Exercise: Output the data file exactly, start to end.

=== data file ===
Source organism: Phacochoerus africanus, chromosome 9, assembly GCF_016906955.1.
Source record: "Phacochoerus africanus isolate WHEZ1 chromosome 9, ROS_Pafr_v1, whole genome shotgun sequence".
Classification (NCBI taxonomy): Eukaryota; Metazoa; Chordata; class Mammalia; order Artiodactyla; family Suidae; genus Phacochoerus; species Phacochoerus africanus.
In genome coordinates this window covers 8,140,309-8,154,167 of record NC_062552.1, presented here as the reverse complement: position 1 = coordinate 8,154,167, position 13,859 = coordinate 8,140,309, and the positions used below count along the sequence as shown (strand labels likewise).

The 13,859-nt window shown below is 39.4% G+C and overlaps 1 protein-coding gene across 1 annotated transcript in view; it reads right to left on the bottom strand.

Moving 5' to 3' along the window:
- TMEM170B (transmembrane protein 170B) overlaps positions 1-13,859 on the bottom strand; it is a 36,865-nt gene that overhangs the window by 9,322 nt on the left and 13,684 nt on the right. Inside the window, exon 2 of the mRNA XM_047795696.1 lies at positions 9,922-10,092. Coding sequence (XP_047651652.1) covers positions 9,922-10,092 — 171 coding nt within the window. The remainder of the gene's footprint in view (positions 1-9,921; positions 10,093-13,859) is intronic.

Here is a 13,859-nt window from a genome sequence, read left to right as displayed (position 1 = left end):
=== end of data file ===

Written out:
Source organism: Phacochoerus africanus, chromosome 9, assembly GCF_016906955.1.
Source record: "Phacochoerus africanus isolate WHEZ1 chromosome 9, ROS_Pafr_v1, whole genome shotgun sequence".
Classification (NCBI taxonomy): Eukaryota; Metazoa; Chordata; class Mammalia; order Artiodactyla; family Suidae; genus Phacochoerus; species Phacochoerus africanus.
In genome coordinates this window covers 8,140,309-8,154,167 of record NC_062552.1, presented here as the reverse complement: position 1 = coordinate 8,154,167, position 13,859 = coordinate 8,140,309, and the positions used below count along the sequence as shown (strand labels likewise).

The 13,859-nt window shown below is 39.4% G+C and overlaps 1 protein-coding gene across 1 annotated transcript in view; it reads right to left on the bottom strand.

Moving 5' to 3' along the window:
- TMEM170B (transmembrane protein 170B) overlaps positions 1-13,859 on the bottom strand; it is a 36,865-nt gene that overhangs the window by 9,322 nt on the left and 13,684 nt on the right. Inside the window, exon 2 of the mRNA XM_047795696.1 lies at positions 9,922-10,092. Coding sequence (XP_047651652.1) covers positions 9,922-10,092 — 171 coding nt within the window. The remainder of the gene's footprint in view (positions 1-9,921; positions 10,093-13,859) is intronic.

Here is a 13,859-nt window from a genome sequence, read left to right as displayed (position 1 = left end):